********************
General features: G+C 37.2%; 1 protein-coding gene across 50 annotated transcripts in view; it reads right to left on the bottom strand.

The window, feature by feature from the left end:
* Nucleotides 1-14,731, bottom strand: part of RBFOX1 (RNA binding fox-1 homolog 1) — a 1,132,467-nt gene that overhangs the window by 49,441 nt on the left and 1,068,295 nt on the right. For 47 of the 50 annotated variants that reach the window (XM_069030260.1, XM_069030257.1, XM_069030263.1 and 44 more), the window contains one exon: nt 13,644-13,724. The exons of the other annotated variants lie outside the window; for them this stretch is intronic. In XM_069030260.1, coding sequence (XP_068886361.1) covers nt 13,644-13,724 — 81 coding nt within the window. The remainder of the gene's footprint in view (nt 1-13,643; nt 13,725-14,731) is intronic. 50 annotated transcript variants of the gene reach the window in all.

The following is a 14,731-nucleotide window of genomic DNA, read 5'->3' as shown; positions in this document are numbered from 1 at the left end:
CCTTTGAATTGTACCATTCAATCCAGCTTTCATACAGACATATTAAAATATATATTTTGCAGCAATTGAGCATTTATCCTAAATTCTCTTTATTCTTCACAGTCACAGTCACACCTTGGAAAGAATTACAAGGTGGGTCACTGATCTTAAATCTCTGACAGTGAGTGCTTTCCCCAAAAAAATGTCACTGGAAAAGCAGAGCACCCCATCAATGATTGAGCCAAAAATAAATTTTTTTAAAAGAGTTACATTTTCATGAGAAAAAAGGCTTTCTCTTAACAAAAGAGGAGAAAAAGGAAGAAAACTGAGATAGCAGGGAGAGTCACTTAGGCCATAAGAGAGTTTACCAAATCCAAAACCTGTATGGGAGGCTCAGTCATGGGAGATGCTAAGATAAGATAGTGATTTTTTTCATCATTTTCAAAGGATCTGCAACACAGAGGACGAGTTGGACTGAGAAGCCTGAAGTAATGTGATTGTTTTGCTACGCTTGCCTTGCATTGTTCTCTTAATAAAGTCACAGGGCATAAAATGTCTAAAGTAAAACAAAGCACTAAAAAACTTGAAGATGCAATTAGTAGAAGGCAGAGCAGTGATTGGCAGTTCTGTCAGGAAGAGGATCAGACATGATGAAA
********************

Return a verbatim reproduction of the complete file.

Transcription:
General features: G+C 37.2%; 1 protein-coding gene across 50 annotated transcripts in view; it reads right to left on the bottom strand.

The window, feature by feature from the left end:
* Nucleotides 1-14,731, bottom strand: part of RBFOX1 (RNA binding fox-1 homolog 1) — a 1,132,467-nt gene that overhangs the window by 49,441 nt on the left and 1,068,295 nt on the right. For 47 of the 50 annotated variants that reach the window (XM_069030260.1, XM_069030257.1, XM_069030263.1 and 44 more), the window contains one exon: nt 13,644-13,724. The exons of the other annotated variants lie outside the window; for them this stretch is intronic. In XM_069030260.1, coding sequence (XP_068886361.1) covers nt 13,644-13,724 — 81 coding nt within the window. The remainder of the gene's footprint in view (nt 1-13,643; nt 13,725-14,731) is intronic. 50 annotated transcript variants of the gene reach the window in all.

The following is a 14,731-nucleotide window of genomic DNA, read 5'->3' as shown; positions in this document are numbered from 1 at the left end:
CCTTTGAATTGTACCATTCAATCCAGCTTTCATACAGACATATTAAAATATATATTTTGCAGCAATTGAGCATTTATCCTAAATTCTCTTTATTCTTCACAGTCACAGTCACACCTTGGAAAGAATTACAAGGTGGGTCACTGATCTTAAATCTCTGACAGTGAGTGCTTTCCCCAAAAAAATGTCACTGGAAAAGCAGAGCACCCCATCAATGATTGAGCCAAAAATAAATTTTTTTAAAAGAGTTACATTTTCATGAGAAAAAAGGCTTTCTCTTAACAAAAGAGGAGAAAAAGGAAGAAAACTGAGATAGCAGGGAGAGTCACTTAGGCCATAAGAGAGTTTACCAAATCCAAAACCTGTATGGGAGGCTCAGTCATGGGAGATGCTAAGATAAGATAGTGATTTTTTTCATCATTTTCAAAGGATCTGCAACACAGAGGACGAGTTGGACTGAGAAGCCTGAAGTAATGTGATTGTTTTGCTACGCTTGCCTTGCATTGTTCTCTTAATAAAGTCACAGGGCATAAAATGTCTAAAGTAAAACAAAGCACTAAAAAACTTGAAGATGCAATTAGTAGAAGGCAGAGCAGTGATTGGCAGTTCTGTCAGGAAGAGGATCAGACATGATGAAA